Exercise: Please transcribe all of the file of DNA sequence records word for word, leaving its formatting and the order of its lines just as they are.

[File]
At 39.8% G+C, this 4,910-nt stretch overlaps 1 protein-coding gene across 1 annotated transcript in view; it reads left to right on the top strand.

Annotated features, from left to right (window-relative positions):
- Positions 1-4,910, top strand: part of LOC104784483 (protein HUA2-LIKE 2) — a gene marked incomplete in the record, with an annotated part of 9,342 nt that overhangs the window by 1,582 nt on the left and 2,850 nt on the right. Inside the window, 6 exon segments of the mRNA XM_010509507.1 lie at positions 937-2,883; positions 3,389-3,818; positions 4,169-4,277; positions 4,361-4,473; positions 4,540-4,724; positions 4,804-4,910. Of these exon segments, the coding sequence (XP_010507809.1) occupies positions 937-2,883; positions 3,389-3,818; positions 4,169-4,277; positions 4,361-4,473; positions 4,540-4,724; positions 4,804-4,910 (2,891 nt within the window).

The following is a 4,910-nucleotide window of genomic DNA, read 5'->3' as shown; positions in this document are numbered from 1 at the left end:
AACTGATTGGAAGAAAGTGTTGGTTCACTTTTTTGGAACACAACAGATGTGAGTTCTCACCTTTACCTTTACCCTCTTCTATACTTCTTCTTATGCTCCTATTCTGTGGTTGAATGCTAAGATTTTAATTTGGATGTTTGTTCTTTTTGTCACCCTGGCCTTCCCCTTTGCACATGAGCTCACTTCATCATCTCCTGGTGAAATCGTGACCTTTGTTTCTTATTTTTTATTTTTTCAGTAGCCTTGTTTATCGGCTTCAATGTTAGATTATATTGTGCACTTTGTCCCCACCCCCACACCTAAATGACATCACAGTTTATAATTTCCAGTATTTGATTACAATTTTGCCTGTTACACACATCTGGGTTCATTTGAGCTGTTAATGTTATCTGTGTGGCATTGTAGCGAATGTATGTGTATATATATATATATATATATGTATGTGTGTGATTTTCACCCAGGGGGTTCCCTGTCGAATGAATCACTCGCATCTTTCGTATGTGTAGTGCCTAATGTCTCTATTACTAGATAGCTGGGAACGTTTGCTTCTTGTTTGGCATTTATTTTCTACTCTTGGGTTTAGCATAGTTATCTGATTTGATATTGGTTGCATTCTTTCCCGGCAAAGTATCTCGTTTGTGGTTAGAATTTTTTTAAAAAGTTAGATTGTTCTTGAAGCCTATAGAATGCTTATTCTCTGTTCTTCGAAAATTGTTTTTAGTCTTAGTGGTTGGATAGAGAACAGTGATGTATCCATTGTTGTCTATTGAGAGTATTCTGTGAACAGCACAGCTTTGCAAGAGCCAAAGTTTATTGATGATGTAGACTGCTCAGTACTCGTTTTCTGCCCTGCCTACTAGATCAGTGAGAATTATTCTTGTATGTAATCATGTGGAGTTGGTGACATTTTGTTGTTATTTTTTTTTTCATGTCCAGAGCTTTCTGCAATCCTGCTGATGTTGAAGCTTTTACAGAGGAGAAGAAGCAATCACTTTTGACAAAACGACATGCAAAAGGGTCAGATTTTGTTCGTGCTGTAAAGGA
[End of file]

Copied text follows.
At 39.8% G+C, this 4,910-nt stretch overlaps 1 protein-coding gene across 1 annotated transcript in view; it reads left to right on the top strand.

Annotated features, from left to right (window-relative positions):
- Positions 1-4,910, top strand: part of LOC104784483 (protein HUA2-LIKE 2) — a gene marked incomplete in the record, with an annotated part of 9,342 nt that overhangs the window by 1,582 nt on the left and 2,850 nt on the right. Inside the window, 6 exon segments of the mRNA XM_010509507.1 lie at positions 937-2,883; positions 3,389-3,818; positions 4,169-4,277; positions 4,361-4,473; positions 4,540-4,724; positions 4,804-4,910. Of these exon segments, the coding sequence (XP_010507809.1) occupies positions 937-2,883; positions 3,389-3,818; positions 4,169-4,277; positions 4,361-4,473; positions 4,540-4,724; positions 4,804-4,910 (2,891 nt within the window).

The following is a 4,910-nucleotide window of genomic DNA, read 5'->3' as shown; positions in this document are numbered from 1 at the left end:
AACTGATTGGAAGAAAGTGTTGGTTCACTTTTTTGGAACACAACAGATGTGAGTTCTCACCTTTACCTTTACCCTCTTCTATACTTCTTCTTATGCTCCTATTCTGTGGTTGAATGCTAAGATTTTAATTTGGATGTTTGTTCTTTTTGTCACCCTGGCCTTCCCCTTTGCACATGAGCTCACTTCATCATCTCCTGGTGAAATCGTGACCTTTGTTTCTTATTTTTTATTTTTTCAGTAGCCTTGTTTATCGGCTTCAATGTTAGATTATATTGTGCACTTTGTCCCCACCCCCACACCTAAATGACATCACAGTTTATAATTTCCAGTATTTGATTACAATTTTGCCTGTTACACACATCTGGGTTCATTTGAGCTGTTAATGTTATCTGTGTGGCATTGTAGCGAATGTATGTGTATATATATATATATATATATGTATGTGTGTGATTTTCACCCAGGGGGTTCCCTGTCGAATGAATCACTCGCATCTTTCGTATGTGTAGTGCCTAATGTCTCTATTACTAGATAGCTGGGAACGTTTGCTTCTTGTTTGGCATTTATTTTCTACTCTTGGGTTTAGCATAGTTATCTGATTTGATATTGGTTGCATTCTTTCCCGGCAAAGTATCTCGTTTGTGGTTAGAATTTTTTTAAAAAGTTAGATTGTTCTTGAAGCCTATAGAATGCTTATTCTCTGTTCTTCGAAAATTGTTTTTAGTCTTAGTGGTTGGATAGAGAACAGTGATGTATCCATTGTTGTCTATTGAGAGTATTCTGTGAACAGCACAGCTTTGCAAGAGCCAAAGTTTATTGATGATGTAGACTGCTCAGTACTCGTTTTCTGCCCTGCCTACTAGATCAGTGAGAATTATTCTTGTATGTAATCATGTGGAGTTGGTGACATTTTGTTGTTATTTTTTTTTTCATGTCCAGAGCTTTCTGCAATCCTGCTGATGTTGAAGCTTTTACAGAGGAGAAGAAGCAATCACTTTTGACAAAACGACATGCAAAAGGGTCAGATTTTGTTCGTGCTGTAAAGGA